Sunday, July 1, 2001

Optic Nerve #7 by Adrian Tomine - Review (by Khris Soden)

Adrian Tomine, only in his mid-twenties, has solidly established himself as one of the best comics storytellers to come out of the last decade with his issues of Optic Nerve. Anyone familiar with his work, however, will note that he really isn't a storyteller, per se, but rather an elaborate illustrator of segments in time. Tomine's strongest talent has always been in his ability to represent a character in a brief segment of their lives, expressing complex emotions or providing a voyeuristic view of an episode from the days of trendy men and women. At their best, these "slice of life" stories mimic our own lives, in the sense that events flow into one another, and nothing carries the beginning-middle-and-ending structure of most fiction. However, over the course of the past two issues, Tomine has tried to evolve and diversify his story-telling style by expanding his pieces to full comic book length and incorporating more traditional story-telling elements, such as the aforementioned plot structuring, as well as a greater reliance on themes. These two most recent issues, typical of most works of artists in experimental stages, have been a bit of a mix between success and failure. This brings us to his most recent issue, a whole issue devoted to the story "Summer Blonde".

(Here, I feel it's necessary to point out that this issue was first printed in June of 2000. Sadly, in the world of so-called "alternative comics", this still qualifies it as "new".)

"Summer Blonde" is the story of a very un-Hollywood love triangle, involving a passive-aggressive introvert named Neil, a player named Carlo, and their interest, the 20-year-old Vanessa. The story begins with Carlo introducing himself as the new tenant in Neil's apartment building. Even in this opening theme, Tomine is playing with themes, visually and metaphorically; Carlo and Neil, complete opposites in personality, live in apartments on the opposite sides of the building's plaza, and while Carlo stands in the open sunlight, Neil stays inside the seclusion of his doorway. Subtlety like this is one of Tomine's strong points, but in this story, as opposed to previous ones, Tomine doesn't take the time to develop his characters into complex personalities. Through a succession of scenes that feel a little rushed, we learn that Neil works in the personals section of a weekly paper, doing layout for the "hooker ads"; that he frequents the greeting card store where Vanessa works, solely for the brief conversation that occurs between them during retail transactions; and we learn that he has trouble feeling comfortable around members of the opposite sex because his psychologist mentions it during a visit. Nothing at all is subtle about these scenes, and sadly, this is about the most development we see in Neil's character. Worse still, Neil is the most fully-fleshed character, somewhat coming off as a more realistically rendered Jimmy Corrigan (there's even a scene of Neil calling a personals ad, then halfway through apologizing for leaving the message in the first place, and requesting that the listener disregard the call entirely). Shortly after these scenes, Carlo and Vanessa meet, and Neil, being the neighbor across the way, is privy to most of the events that ensue after that, sometimes even acting as a catalyst.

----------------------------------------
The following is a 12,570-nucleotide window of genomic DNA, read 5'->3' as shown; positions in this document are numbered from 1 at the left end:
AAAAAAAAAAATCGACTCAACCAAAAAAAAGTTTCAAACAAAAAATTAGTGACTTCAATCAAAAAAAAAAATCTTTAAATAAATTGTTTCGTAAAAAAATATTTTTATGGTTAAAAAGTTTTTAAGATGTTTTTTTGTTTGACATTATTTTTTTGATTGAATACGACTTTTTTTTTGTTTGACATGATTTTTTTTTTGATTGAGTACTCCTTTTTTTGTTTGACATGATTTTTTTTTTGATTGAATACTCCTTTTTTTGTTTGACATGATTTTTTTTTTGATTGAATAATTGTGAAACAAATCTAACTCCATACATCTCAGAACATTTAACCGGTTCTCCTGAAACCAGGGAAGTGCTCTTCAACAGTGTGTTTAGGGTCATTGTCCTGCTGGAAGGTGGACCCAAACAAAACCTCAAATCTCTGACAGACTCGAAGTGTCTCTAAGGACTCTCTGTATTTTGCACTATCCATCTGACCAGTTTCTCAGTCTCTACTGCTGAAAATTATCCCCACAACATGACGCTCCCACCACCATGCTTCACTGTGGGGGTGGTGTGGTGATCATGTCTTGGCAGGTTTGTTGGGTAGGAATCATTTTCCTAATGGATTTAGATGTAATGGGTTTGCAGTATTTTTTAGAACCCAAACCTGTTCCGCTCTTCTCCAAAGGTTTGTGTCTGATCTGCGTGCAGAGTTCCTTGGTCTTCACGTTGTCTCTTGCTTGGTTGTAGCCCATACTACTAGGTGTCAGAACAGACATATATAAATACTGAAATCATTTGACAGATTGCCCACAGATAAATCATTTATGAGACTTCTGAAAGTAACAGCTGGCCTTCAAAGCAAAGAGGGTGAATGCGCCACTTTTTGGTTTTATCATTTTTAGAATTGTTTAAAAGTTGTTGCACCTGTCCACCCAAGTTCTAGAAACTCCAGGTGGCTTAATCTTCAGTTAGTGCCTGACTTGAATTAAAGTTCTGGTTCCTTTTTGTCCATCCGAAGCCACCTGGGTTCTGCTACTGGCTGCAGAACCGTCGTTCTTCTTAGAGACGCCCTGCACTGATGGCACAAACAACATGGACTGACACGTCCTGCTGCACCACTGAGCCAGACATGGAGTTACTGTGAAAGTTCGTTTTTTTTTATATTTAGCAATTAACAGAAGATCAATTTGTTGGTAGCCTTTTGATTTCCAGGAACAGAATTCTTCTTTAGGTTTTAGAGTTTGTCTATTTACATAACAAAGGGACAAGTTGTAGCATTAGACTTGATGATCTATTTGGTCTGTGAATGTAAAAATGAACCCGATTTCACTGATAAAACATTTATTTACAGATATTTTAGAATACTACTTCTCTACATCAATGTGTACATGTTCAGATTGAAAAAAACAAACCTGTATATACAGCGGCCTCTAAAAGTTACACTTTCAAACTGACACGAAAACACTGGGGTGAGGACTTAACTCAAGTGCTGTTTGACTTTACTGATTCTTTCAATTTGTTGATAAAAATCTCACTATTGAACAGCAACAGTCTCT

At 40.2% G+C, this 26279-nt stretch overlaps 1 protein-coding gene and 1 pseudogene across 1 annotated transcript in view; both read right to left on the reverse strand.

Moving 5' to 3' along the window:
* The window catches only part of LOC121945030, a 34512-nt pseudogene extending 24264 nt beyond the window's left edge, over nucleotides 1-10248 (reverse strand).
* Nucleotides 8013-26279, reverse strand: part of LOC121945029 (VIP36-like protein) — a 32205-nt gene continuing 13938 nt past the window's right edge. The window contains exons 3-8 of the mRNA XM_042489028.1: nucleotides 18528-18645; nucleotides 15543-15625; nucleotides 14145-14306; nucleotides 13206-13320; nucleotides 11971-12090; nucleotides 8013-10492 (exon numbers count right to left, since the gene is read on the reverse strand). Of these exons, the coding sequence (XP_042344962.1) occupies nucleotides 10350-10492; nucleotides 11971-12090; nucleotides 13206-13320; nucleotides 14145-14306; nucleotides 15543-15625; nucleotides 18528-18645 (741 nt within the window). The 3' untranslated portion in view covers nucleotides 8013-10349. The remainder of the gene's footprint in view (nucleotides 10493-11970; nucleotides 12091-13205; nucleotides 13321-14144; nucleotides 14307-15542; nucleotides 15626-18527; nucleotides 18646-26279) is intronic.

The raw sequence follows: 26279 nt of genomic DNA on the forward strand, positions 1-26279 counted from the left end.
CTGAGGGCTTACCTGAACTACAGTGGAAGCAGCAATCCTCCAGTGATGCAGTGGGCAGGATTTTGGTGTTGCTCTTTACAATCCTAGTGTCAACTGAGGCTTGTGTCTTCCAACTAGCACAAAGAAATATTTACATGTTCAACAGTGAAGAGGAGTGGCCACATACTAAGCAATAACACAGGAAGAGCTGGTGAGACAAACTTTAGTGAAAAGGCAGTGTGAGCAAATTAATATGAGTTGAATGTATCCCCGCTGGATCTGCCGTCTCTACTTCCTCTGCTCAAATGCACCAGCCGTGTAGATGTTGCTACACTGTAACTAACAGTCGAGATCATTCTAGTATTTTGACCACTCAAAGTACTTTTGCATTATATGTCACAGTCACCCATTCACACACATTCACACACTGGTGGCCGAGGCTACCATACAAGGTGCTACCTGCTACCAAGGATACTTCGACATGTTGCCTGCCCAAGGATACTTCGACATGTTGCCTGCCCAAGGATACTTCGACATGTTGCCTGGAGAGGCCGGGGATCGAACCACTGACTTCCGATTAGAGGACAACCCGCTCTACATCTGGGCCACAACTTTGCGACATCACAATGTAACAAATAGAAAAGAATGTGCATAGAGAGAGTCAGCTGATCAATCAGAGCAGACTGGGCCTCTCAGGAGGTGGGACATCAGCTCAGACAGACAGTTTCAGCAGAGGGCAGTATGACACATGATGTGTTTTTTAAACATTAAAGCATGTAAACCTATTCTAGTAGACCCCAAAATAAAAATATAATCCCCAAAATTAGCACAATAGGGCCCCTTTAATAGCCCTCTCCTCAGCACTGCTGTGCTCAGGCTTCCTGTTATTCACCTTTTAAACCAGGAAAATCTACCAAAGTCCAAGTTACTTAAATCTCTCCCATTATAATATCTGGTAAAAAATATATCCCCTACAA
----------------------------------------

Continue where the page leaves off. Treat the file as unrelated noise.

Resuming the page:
The most interesting aspect of the story, to me, is Tomine's explorations on the different aspects of lust and desire. Carlo is an extrovert and a ladies' man who, it seems, can find the ways and means to fulfill any of his desires, but constantly suffers from the boredom of obtainability. Neil is, as mentioned before, the exact opposite, filled with lust and loneliness but completely unable to make any headway in the direction of what he wants. Vanessa, who comes across almost as a token placeholder, embodies the middle ground: open to any whims, and wanting to fulfill them all, but being unable to have everything she wants. The interplay between the mores of the characters is interesting, but static. By the end, everyone has changed or embodied their outlook in one way or another, but typical of Tomine's work, nothing feels fully resolved. The lack of resolution may come off as a fault to those unfamiliar with his pieces, but, as with his earlier work, it remains true to the way in which life unfolds.

Visually, Tomine is still amazing. His obvious strength lies in his rendering of figures and faces, although any portrayal of action is disturbingly stiff. Backgrounds convey the exact amount of sense of place that is needed, without miring the layout with too much detail. Although the story is paced too fast, jumping from scene to scene, visually the transitions are smooth and consistently well-planned. When it comes to the pictures, the gentleman knows exactly what he's doing.

In short, it seems that Tomine is still experimenting, and trying to push out farther in his attempts to convey and organically dissect experiences. Compared to other pieces he's done, this is flawed (especially when held against "Hawaiian Vacation"), but still worth reading. However, this is probably one of the best single issues of a comic to pick up if you've never read an intelligently written comic before.

Grade: 10th and older.

Khris is a real comic artist.

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